Superior Ag, PSC and Southern Indiana Power all share something in common: we’re all cooperatives.
We may be in different industries, but we all share a passion for serving our members and helping our communities. October is National Co-op Month, so this is the perfect time to reflect on three of our seven principles that have stood the test of time but also provide a framework for the future.
Voluntary and Open Membership
Just like all co-ops, Southern Indiana Power was created out of necessity — to meet a need that would have been otherwise unmet in our community. It’s hard to believe back in the day, a group of neighbors banded together and organized our electric co-op so everyone in our community could benefit. Back then a modest membership fee to the co-op could allow any farmer to get electricity brought to his farm.
Neighbors came together to tackle a problem that they all had but couldn’t solve alone. They worked together for the benefit of the whole community, and the newly established electric lines helped power economic opportunity in our community.
Democratic Member Control
Our co-op is also well suited to meet the needs of our members because we are locally governed. Each member gets a voice and a vote in how the co-op is operated. Southern Indiana
Power’s board of directors, who help set long-term priorities for the co-op, also live locally on co-op lines. These board members have been elected by neighbors just like you. We know our members have a valuable perspective, and that’s why we are continually seeking your input and encourage you to weigh in on important issues and participate in director elections.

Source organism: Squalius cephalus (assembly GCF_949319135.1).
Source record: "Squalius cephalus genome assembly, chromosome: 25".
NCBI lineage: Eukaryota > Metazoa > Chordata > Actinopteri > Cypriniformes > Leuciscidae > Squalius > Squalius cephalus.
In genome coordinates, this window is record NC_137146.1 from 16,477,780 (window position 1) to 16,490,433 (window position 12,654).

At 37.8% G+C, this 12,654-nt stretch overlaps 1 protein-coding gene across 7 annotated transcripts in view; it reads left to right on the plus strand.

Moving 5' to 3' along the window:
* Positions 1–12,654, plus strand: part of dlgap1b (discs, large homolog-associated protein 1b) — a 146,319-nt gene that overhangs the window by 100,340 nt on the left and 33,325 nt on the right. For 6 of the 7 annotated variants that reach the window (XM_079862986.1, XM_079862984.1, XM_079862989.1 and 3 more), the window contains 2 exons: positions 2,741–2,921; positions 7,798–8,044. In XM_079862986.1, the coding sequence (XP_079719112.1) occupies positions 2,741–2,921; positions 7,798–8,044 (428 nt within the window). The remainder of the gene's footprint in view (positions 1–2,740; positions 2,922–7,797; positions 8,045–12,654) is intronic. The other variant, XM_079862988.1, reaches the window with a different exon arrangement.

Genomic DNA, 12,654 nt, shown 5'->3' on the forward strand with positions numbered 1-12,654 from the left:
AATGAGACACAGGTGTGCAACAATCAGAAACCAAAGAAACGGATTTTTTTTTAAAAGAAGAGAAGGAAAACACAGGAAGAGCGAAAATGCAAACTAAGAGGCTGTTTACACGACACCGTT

Our close connection to the community ensures we get a first-hand perspective on members’ priorities, thereby enabling us to make more informed decisions on long-term priorities.
Members’ Economic Participation
As a utility, our mission is providing safe, reliable, affordable power while improving the quality of life for our members. But as a co-op, we are also motivated by service to the community, not corporate profits. Members contribute equitably to the capital of Southern Indiana Power. At least part of that capital remains the common property of the cooperative as we invest in programs, initiatives, capital projects and support local activities. Because we are guided by seven cooperative principles, it’s not just about dollars — it’s about opportunity for all and being fair when engaging with our members.
Southern Indiana Power is a reflection of our local community and its evolving needs and we’re all a part of the bigger picture.